Monday, March 31, 2014


M*A*S*H (1970)

Director: Robert Altman
Screenplay: Ring Lardner, Jr. based on the novel by Richard Hooker

It’s almost impossible nowadays to separate the film “M*A*S*H” from the TV show “M*A*S*H;” the series is so ingrained in our heads even today, that we often don’t remember certain details from the original film. (“M*A*S*H” came in first in my “TEN GREATEST TV SHOWS OF ALL-TIME POLL!” recently, some 40 years after it debuted.) I forgot just how much of a religious freak Robert Duvall’s Frank Burns was compared to Larry Linville’s more dimwitted Frank. He was always straight-laced, but the religious aspect not only was a shield to his incompetence and hypocrisy, but when he assures himself that if the patient died because it was god’s way, and he prefers prayer instead of action, his behavior becomes downright despicable and vulgar. I always preferred the later season version of Hot Lips (Oscar-nominee Sally Kellerman, her character called Margaret O’Houlihan, in the movie despite the “O’, being dropped for the show), after her affair with Frank and her marriage had ended, when she finally became human. But that Hot Lips wouldn’t work in the film. She needs to be so inhuman that we laugh at her during the famous shower scene, instead of sympathizing with her. The fact that she doesn’t seem to mentally grasp the horrors of war that the rest of the hospital sees every day, is why all of the antics performed in the film work. If the practical jokes were a part of a National Lampoon film, they wouldn’t be funny, and in fact they would cruel and sadistic, and the person who pulled them would be as big of a villain character as Norman Bates is. (In a different way, of course) In “M*A*S*H” the jokes are still cruel and sadistic, but it’s better than the alternative of going crazy.

I haven’t pulled too many practical jokes in my time, but in case life itself got too boring, I always use to try to do something unusual. I remember in 8th grade during a geography test, a subject I’m an expert at, I finished a test very early, but instead of sitting quietly waiting for everyone else to finish, I took out a deck of cards that I had in my jacket pocket, and started to play solitaire as though I was the only one in the room, just to see if anybody would notice. As far as I could tell, nobody did, but I thought the joke was bad enough that in the mundane world of middle school, that you had to laugh at it, whether you thought it was funny or not. That’s the kind of humor employed in “M*A*S*H,” where Hawkeye and Trapper (Donald Sutherland and Elliot Gould) would find it perfectly logical as doctors to go golfing on their downtime, even if they don’t have a golf course to go to.  Laughter is the best medicine I guess. Well, that’s not true-, it’s not really medicine, it’s more like the booze they drink or the sex everyone has, not a cure, but it’s something fun to do that you hope, if you do it enough, you’ll forget the war.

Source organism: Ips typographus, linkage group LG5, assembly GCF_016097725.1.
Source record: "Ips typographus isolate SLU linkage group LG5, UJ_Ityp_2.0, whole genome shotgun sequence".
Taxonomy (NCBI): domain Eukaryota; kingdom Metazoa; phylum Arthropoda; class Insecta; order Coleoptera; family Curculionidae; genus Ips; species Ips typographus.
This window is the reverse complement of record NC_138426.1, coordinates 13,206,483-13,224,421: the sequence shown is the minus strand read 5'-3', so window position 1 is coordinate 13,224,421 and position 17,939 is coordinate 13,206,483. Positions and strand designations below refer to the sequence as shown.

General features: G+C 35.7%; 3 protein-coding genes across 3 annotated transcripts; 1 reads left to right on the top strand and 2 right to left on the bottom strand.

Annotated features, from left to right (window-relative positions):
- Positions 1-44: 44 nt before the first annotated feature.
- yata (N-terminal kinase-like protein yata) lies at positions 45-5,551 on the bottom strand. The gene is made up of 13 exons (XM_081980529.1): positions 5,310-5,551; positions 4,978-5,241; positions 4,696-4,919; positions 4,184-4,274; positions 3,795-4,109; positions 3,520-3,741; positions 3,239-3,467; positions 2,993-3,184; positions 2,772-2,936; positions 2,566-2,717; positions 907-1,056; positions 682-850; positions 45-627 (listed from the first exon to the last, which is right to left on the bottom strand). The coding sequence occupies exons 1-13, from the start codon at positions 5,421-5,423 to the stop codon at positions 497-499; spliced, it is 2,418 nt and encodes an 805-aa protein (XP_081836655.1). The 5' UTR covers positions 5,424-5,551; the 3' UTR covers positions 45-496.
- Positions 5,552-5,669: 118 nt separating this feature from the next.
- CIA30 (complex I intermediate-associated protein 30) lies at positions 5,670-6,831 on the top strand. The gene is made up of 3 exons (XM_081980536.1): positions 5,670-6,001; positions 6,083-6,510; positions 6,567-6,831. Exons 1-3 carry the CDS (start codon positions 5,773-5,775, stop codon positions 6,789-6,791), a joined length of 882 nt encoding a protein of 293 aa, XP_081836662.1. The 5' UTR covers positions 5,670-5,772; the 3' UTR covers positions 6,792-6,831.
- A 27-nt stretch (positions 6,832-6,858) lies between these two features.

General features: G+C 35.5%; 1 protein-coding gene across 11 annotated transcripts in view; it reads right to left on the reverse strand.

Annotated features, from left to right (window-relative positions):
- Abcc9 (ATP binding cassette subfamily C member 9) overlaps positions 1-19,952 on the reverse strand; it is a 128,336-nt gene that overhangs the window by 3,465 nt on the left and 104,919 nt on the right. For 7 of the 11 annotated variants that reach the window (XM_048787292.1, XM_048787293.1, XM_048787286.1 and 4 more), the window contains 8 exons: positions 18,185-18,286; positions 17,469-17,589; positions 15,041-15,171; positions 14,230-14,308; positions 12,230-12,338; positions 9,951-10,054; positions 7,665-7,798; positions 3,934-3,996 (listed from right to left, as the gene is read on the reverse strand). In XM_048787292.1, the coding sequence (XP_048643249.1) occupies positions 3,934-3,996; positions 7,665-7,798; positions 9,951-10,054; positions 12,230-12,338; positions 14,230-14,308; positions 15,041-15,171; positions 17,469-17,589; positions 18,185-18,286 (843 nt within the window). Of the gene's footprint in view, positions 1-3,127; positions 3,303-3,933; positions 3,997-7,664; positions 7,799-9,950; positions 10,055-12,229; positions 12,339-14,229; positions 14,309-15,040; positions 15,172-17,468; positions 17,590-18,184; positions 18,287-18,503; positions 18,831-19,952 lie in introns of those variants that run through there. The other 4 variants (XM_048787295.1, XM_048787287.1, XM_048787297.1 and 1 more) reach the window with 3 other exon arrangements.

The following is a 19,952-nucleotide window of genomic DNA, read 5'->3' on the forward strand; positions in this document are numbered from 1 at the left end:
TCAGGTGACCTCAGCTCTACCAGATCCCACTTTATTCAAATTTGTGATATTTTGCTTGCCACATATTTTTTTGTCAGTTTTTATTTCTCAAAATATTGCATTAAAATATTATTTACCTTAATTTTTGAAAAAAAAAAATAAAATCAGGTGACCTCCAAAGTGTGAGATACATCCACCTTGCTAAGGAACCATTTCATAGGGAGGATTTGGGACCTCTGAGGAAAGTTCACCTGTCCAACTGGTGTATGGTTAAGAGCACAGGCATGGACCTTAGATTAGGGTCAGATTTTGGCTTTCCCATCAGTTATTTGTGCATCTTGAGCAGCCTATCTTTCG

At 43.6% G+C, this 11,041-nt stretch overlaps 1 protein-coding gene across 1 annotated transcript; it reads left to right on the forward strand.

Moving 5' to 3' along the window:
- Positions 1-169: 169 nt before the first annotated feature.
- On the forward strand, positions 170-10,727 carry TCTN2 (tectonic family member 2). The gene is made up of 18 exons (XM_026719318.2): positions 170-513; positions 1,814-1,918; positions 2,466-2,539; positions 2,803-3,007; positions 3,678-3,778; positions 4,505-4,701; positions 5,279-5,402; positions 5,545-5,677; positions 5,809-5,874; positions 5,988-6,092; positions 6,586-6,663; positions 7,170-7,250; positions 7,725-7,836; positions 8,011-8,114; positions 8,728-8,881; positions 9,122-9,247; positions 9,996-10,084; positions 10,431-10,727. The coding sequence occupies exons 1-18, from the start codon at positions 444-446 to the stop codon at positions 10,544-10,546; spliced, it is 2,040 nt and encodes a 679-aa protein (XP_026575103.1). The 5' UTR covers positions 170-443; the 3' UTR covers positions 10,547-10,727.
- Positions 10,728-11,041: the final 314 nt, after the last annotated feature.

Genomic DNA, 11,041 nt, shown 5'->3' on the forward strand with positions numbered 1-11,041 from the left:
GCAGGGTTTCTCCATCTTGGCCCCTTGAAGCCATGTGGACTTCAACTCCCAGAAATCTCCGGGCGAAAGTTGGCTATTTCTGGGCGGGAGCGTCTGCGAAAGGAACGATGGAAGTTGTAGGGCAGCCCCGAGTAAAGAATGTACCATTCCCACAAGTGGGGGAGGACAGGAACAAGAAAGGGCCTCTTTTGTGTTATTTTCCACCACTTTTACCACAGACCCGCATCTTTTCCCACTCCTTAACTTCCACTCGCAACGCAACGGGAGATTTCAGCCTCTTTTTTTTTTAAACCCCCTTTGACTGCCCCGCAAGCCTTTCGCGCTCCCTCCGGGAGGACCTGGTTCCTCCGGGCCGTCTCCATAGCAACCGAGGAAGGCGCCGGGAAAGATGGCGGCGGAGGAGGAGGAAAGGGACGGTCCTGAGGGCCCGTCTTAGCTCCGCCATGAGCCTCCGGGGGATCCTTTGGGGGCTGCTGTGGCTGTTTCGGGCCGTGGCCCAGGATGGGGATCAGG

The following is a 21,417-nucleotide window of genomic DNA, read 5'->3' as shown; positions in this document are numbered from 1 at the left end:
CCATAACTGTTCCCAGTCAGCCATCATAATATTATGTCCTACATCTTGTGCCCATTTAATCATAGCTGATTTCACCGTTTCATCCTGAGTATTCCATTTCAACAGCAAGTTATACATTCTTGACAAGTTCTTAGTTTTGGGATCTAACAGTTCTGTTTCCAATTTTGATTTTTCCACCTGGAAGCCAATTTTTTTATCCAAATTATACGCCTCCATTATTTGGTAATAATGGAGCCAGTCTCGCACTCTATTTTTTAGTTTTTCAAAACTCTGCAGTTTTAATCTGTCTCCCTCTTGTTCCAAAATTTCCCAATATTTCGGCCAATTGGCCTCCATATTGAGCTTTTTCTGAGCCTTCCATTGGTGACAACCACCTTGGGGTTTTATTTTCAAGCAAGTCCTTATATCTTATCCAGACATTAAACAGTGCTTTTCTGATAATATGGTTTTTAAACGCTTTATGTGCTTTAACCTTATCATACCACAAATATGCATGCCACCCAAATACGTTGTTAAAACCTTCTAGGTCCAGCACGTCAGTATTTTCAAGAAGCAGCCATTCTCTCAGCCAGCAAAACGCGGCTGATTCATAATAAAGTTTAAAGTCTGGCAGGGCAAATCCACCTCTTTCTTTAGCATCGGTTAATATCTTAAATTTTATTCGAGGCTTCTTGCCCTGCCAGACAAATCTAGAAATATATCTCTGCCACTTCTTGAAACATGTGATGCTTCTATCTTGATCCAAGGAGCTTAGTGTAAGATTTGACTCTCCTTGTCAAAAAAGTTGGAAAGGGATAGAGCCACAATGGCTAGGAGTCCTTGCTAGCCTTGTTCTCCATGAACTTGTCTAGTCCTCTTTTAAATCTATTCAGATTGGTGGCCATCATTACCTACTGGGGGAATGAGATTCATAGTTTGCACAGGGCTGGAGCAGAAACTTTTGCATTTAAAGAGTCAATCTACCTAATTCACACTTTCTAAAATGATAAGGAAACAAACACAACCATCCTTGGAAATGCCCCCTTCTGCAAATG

The film works better on multiple viewings, and must have been a breath of fresh air when the movie came out. It wasn’t Robert Altman’s first film, that was the documentary “The James Dean Story,” but that was thirteen years earlier, and he spent much of the rest of his time in between learning his craft as a TV director for shows like “Combat!”. Altman films become easier to digest the more they’re watched, the way he allows for improvisations by keeping mikes on everybody and editing the sound later as well as the takes, which he also lets runs to allow for the mundane and interesting to always be shot. He always thought mistakes were better and more natural than just getting a shot right. “M*A*S*H”, despite its episodic nature is almost strangely his most straightforward narrative. It’s certainly Altman’s most popular movie, even beloved by those who can’t stand him, and that popularity might’ve grown more because of the TV show’s success or vice-versa. It’s the Altman film I’ve watched the most and like the rest of his films the more you watch“M*A*S*H,” the richer and funnier the more subtle the jokes get. His dramas never seem like dramas, why would his comedies look like comedies. 

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